Working on Technology at Startups
Richard Tibbetts has called me out for conflating Web 2.0 startups with all startups in my recent blog posting, “Google has a problem retaining great engineers? Bullcrap”. His complaint was that I was over generalizing from Web 2.0 startups to all startups.
He’s right, of course. The traditional “technology startup” by definition does have a large amount technology work that needs to be done, in addition to the business development work. However, things have changed a lot even for technology startups. Consider a company like Sequent Computer Systems, which started in 1983. At the time the founders had a key idea, which was to use multiple commodity intel CPU’s to create first SMP, and then later, NUMA minicomputers. But in order to do that, they had to design, build and manufacture a huge mount of hardware, as well as develop a whole new Unix-derived operating system, just to bring that core idea to market.
These days, the founder or founders will have a core idea, which they will hopefully patent, to prevent competitors from replicating their work, just as before. However, these days there is a huge selection of open source software so there is much less technology that needs to be re-developed / re-invented in order to bring that idea to market. From Linux and BSD at the operating system level, to databases like MySQL, Apache web servers, etc., there is an awful lot for the startup to chose from. This is all goodness, of course. But it means that most of the technology developed in a typical startup will tend to be focused on supporting the core idea that was developed by the founder. If a company is focused on databases, they probably won’t be interested in supporting me to do my file system work. Why should they? There’s lots of open source file systems they can use; one of them will probably meet their needs.
So while it’s obvious that you can do technology at large variety of companies, of different sizes, I don’t think it’s arrogance to say that there are certain types of technology that can only be done at Google, or maybe at a very small subset of other companies. I’m pretty confident, for example, that Google has the world’s largest number of computers in its various data centers around the world. That means there are certain things that don’t make sense at other companies, but which absolutely makes sense at our scale. In addition, Google’s business model means allows us to pursue open source projects such as Chrome and Android that wouldn’t make sense at other companies. With Android in particular, it means that multiple firmware updates for any given handset model, if it causes people to use the web more and drive more advertising revenue, makes sense and so it’s something we can pursue — in comparison to Nokia, which gets its revenue from hardware sales, so a firmware update that extends the life of a handset is actually a bad thing for them; better to force you to upgrade an handset every year or two.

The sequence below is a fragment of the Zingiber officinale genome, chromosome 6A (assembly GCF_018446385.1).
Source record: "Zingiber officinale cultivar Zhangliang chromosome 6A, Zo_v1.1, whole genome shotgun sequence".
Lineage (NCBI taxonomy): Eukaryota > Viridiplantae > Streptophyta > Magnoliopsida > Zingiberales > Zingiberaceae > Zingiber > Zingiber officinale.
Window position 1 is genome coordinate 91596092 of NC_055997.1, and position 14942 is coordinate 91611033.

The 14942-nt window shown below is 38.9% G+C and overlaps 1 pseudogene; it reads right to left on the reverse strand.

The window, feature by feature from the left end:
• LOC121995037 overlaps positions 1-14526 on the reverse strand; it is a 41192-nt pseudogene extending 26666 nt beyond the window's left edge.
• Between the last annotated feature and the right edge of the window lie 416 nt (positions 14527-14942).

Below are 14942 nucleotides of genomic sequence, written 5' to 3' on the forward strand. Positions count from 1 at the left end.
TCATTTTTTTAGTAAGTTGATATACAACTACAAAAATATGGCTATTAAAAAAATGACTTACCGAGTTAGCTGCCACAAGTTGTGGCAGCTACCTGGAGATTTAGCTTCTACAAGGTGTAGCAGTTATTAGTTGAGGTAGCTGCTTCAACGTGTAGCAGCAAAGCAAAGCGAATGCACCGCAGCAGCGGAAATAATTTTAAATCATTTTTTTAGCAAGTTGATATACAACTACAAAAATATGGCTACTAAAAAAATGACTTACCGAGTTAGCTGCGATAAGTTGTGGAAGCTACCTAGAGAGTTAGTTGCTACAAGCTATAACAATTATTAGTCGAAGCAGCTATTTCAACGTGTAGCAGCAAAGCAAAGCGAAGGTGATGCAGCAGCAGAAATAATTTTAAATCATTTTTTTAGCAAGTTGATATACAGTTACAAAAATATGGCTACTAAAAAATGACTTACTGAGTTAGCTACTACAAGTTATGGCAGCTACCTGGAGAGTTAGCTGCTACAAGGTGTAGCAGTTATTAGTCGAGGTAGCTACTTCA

So I think Richard misunderstood me if he thought I was trying to make the argument that Google is the only place where you can do interesting technical work. That’s obviously not true, of course. But I do think there are many examples of technical work which don’t make business sense to do at smaller companies, and startups in particular have to be very much focused on bringing the founder’s idea to market, and all else has to be subordinated to that goal. And one of the most interesting developments is how the combination of commoditized and standardized hardware, and comoditized software in the form of open source, has changed the game for startups.
For most startups, though, open source software is something that they will use, but not necessarily develop except in fairly small ways. Many of the economic arguments in favor of releasing code as open source, and dedicating a significant fraction of an engineer’s time to serve as a OSS project maintainer or kernel subsystem maintainer, are ones that make much more sense at a very large company like Google or IBM. That’s not because startups are evil, or deficient in any way; just the economic realities that at a successful startup, everything has to be subordinated to the central goal of proving that they have a sustainable, scalable business model and that they have a good product/market fit. Everything else, and that includes participating in an open source community, is very likely a distraction from that central goal.